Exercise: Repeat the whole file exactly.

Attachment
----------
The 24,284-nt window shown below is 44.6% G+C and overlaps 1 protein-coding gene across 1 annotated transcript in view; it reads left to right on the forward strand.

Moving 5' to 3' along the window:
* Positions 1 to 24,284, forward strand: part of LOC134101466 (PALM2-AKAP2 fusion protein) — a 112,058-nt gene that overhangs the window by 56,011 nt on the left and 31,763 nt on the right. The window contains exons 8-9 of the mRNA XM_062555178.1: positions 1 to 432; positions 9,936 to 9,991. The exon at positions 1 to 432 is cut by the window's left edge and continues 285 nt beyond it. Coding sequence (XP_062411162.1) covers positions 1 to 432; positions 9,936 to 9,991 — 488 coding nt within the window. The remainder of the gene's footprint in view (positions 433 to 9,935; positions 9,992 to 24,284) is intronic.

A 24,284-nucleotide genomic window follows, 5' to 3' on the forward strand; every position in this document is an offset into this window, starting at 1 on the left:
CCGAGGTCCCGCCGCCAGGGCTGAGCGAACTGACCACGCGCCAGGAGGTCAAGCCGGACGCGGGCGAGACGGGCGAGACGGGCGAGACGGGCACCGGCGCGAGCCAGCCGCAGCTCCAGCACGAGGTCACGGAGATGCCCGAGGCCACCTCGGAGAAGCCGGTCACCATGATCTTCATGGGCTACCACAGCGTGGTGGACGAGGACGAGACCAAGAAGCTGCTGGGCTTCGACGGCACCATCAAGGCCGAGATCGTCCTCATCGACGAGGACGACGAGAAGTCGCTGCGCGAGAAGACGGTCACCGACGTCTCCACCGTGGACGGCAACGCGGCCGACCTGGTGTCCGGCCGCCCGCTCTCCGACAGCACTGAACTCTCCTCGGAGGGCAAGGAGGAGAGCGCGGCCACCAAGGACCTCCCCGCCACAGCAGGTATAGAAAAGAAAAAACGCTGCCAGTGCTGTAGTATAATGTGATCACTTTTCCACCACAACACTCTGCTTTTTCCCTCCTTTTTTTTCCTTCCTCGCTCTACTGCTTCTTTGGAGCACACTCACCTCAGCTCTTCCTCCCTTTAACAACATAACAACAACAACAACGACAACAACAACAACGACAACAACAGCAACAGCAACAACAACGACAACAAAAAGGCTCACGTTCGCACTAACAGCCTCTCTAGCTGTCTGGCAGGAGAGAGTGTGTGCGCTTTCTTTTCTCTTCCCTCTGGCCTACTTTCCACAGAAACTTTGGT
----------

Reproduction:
The 24,284-nt window shown below is 44.6% G+C and overlaps 1 protein-coding gene across 1 annotated transcript in view; it reads left to right on the forward strand.

Moving 5' to 3' along the window:
* Positions 1 to 24,284, forward strand: part of LOC134101466 (PALM2-AKAP2 fusion protein) — a 112,058-nt gene that overhangs the window by 56,011 nt on the left and 31,763 nt on the right. The window contains exons 8-9 of the mRNA XM_062555178.1: positions 1 to 432; positions 9,936 to 9,991. The exon at positions 1 to 432 is cut by the window's left edge and continues 285 nt beyond it. Coding sequence (XP_062411162.1) covers positions 1 to 432; positions 9,936 to 9,991 — 488 coding nt within the window. The remainder of the gene's footprint in view (positions 433 to 9,935; positions 9,992 to 24,284) is intronic.

A 24,284-nucleotide genomic window follows, 5' to 3' on the forward strand; every position in this document is an offset into this window, starting at 1 on the left:
CCGAGGTCCCGCCGCCAGGGCTGAGCGAACTGACCACGCGCCAGGAGGTCAAGCCGGACGCGGGCGAGACGGGCGAGACGGGCGAGACGGGCACCGGCGCGAGCCAGCCGCAGCTCCAGCACGAGGTCACGGAGATGCCCGAGGCCACCTCGGAGAAGCCGGTCACCATGATCTTCATGGGCTACCACAGCGTGGTGGACGAGGACGAGACCAAGAAGCTGCTGGGCTTCGACGGCACCATCAAGGCCGAGATCGTCCTCATCGACGAGGACGACGAGAAGTCGCTGCGCGAGAAGACGGTCACCGACGTCTCCACCGTGGACGGCAACGCGGCCGACCTGGTGTCCGGCCGCCCGCTCTCCGACAGCACTGAACTCTCCTCGGAGGGCAAGGAGGAGAGCGCGGCCACCAAGGACCTCCCCGCCACAGCAGGTATAGAAAAGAAAAAACGCTGCCAGTGCTGTAGTATAATGTGATCACTTTTCCACCACAACACTCTGCTTTTTCCCTCCTTTTTTTTCCTTCCTCGCTCTACTGCTTCTTTGGAGCACACTCACCTCAGCTCTTCCTCCCTTTAACAACATAACAACAACAACAACGACAACAACAACAACGACAACAACAGCAACAGCAACAACAACGACAACAAAAAGGCTCACGTTCGCACTAACAGCCTCTCTAGCTGTCTGGCAGGAGAGAGTGTGTGCGCTTTCTTTTCTCTTCCCTCTGGCCTACTTTCCACAGAAACTTTGGT